BBC News, 31 January 2012
Germany has returned an ancient pre-Islamic sculpture looted during Afghanistan’s civil war, officials say.
The sculpture depicting eight figures dates from the second century and has been described as a masterpiece.
Its return has raised hopes in Kabul that other lost or stolen treasures will also be returned.
In 17 years of war after the 1989 Soviet withdrawal, most of the Afghan National Museum’s riches were looted and some were deliberately destroyed.
But many of the most valuable items survived.
Of the estimated 100,000 objects on display in 1979, some 70% had gone by the mid-1990s. Priceless goods, some looted to order, changed hands on the international art market. Others were buried in rubble or burned as firewood.
Correspondents say that the limestone sculpture returned by Germany to the museum earlier this week is a reminder of Afghanistan’s rich classical and cultural past on the crossroads of Asia.
The eight figures, all with faces turned towards the left, are believed to be people watching Buddha on his throne in the ancient kingdom of Gandhara – which stretched across part of Afghanistan and Pakistan, the Foreign Ministry said.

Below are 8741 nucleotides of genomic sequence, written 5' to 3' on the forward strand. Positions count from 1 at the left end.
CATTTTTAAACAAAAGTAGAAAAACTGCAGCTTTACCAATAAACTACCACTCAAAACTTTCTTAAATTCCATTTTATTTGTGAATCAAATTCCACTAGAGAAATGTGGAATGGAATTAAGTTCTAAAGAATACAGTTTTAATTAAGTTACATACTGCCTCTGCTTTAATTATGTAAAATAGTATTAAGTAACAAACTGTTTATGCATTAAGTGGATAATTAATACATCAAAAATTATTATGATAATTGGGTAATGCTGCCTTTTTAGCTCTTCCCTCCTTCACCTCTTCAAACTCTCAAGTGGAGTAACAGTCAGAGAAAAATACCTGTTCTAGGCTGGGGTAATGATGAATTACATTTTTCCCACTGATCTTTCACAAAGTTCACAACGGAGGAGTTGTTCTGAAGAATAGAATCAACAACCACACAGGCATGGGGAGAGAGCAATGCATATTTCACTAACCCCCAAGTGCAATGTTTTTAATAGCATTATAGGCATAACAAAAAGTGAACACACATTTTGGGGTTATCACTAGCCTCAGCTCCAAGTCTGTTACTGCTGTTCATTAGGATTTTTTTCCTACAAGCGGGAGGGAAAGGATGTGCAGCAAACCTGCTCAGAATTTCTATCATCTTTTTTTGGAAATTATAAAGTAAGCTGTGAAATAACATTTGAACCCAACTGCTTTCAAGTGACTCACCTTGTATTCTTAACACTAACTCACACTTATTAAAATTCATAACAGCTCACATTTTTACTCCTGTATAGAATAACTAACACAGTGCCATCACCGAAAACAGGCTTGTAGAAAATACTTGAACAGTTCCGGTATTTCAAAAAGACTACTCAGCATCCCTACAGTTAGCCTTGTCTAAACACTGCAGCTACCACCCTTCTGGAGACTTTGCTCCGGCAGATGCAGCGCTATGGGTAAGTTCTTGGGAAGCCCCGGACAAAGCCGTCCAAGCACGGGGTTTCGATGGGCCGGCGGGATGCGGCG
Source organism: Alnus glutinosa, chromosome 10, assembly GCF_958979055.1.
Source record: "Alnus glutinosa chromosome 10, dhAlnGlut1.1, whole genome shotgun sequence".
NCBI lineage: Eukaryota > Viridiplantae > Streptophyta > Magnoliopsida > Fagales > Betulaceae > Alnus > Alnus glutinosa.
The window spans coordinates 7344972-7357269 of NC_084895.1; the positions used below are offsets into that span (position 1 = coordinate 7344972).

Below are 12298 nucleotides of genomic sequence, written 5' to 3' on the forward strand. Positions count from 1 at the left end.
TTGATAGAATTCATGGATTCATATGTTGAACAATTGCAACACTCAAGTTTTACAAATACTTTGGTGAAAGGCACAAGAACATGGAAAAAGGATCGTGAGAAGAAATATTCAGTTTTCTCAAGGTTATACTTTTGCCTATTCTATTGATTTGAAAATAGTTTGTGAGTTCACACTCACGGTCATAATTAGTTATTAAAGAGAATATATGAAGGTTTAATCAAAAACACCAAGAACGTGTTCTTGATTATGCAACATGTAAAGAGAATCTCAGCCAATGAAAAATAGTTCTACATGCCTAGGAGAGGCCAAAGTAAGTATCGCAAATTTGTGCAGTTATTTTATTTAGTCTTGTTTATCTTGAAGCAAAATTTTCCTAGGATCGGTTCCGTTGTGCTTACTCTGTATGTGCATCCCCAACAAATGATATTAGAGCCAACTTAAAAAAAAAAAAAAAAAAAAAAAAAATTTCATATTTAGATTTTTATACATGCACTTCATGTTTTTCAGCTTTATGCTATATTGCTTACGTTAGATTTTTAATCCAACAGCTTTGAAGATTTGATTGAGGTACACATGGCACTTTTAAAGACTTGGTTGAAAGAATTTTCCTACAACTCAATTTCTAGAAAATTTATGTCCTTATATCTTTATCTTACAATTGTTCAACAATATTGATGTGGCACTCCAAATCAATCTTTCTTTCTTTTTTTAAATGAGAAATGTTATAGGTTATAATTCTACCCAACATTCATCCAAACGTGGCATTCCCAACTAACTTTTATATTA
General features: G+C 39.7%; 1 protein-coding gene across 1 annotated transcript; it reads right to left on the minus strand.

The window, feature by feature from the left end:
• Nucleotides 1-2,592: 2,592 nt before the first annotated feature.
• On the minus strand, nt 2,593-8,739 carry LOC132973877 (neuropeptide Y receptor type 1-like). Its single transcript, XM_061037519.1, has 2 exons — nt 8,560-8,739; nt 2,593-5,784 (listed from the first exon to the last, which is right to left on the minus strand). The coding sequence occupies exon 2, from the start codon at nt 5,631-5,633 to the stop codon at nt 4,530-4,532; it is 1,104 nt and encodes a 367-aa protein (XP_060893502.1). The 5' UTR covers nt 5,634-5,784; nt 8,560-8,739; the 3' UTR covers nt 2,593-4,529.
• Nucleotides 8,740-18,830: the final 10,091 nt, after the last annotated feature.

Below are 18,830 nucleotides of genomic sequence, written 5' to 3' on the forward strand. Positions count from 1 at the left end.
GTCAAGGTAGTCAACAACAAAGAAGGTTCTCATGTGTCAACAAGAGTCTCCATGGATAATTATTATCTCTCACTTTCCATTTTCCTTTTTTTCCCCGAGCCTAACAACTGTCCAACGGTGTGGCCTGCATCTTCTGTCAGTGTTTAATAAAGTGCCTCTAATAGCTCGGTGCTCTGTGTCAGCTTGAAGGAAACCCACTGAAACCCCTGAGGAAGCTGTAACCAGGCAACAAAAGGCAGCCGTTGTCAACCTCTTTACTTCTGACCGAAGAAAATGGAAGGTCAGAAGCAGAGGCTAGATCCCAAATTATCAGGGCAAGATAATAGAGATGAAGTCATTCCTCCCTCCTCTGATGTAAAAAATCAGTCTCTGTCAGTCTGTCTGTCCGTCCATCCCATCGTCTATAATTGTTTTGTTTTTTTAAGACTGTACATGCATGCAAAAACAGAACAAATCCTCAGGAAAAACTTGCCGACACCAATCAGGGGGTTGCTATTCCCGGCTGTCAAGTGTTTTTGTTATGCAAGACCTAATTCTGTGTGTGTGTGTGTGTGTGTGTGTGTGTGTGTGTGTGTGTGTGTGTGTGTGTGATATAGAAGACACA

“This is a masterpiece… I am optimistic that in the future we will get the other artefacts back,” National Museum Director Omara Khan Massoudi told the Reuters news agency.
The Afghan embassy in Berlin is now reported to be investigating who owned the sculpture since it appeared in Munich a year ago.
Looted Afghan treasure has appeared in a variety of places, including Europe, the US, and Japan.
The National Museum is expecting 20 ivories currently held in the British Museum to be returned later this year.
Mr Massoudi said that an agreement between the UN’s Educational, Scientific and Cultural Organisation and global police Interpol had helped to recover over 8,000 artefacts since 2007, including a fifth century wooden Buddha.
But he said that tens of thousands of items are still missing.
The National Museum is located a few kilometres south of the capital, in an area that repeatedly changed hands as mujahideen militias vied for influence in the early 1990s.
The Taliban’s disdain for pre-Islamic art became clear for all to see with the destruction of the giant Buddhist statutes at Bamiyan in 2001.
They ruled, the same year, that all pre-Islamic art in the country must be destroyed and set up a special group to carry out task.
Mr Massoudi estimates that they destroyed about 2,500 works of art.